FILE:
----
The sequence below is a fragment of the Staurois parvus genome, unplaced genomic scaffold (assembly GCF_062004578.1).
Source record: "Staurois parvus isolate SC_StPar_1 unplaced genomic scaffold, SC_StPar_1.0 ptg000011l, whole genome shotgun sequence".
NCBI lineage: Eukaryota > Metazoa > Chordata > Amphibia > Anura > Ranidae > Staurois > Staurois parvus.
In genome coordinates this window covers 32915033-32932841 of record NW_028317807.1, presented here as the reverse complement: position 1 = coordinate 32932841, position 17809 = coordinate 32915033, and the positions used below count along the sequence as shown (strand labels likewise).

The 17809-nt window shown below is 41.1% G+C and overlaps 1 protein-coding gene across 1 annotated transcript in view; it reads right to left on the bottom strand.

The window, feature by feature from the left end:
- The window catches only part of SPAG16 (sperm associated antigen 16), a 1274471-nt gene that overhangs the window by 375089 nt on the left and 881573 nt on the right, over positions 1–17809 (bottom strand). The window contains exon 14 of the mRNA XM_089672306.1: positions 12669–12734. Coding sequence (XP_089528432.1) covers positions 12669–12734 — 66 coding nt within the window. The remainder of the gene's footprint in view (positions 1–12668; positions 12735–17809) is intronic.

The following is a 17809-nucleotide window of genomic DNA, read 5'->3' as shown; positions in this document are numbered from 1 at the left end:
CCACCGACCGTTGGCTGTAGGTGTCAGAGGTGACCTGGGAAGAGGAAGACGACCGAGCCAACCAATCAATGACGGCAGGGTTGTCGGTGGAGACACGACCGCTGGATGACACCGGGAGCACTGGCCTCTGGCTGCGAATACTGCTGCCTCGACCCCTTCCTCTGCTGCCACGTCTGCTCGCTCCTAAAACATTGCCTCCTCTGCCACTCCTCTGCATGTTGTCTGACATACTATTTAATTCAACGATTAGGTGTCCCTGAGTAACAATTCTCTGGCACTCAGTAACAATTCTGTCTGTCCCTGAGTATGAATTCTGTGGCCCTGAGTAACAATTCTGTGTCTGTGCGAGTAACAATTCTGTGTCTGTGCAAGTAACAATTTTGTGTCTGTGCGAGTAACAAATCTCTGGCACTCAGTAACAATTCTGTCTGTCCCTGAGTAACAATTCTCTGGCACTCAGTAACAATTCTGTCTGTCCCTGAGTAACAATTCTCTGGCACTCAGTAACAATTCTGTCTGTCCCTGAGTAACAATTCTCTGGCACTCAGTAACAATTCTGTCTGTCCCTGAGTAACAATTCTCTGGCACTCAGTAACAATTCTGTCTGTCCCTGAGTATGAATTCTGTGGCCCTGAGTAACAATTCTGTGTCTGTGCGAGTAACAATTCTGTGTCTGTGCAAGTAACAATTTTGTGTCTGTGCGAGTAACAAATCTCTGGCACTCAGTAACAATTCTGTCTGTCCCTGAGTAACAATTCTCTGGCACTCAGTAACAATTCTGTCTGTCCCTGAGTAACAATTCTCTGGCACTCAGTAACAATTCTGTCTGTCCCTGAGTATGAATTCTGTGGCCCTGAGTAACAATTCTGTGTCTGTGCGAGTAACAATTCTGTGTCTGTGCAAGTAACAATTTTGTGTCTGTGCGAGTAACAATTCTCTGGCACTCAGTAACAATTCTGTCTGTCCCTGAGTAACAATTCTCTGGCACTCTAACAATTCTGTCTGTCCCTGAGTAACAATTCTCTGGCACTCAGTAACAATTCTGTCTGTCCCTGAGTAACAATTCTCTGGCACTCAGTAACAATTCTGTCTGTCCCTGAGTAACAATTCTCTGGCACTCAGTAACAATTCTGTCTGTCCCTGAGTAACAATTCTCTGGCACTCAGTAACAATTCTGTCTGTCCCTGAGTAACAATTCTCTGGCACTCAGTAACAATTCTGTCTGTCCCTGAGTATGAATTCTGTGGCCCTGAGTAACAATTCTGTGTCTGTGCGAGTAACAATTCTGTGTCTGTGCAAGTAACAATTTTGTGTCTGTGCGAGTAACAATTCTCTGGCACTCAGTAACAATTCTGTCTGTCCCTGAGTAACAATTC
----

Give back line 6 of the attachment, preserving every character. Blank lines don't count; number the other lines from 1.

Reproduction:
The window, feature by feature from the left end: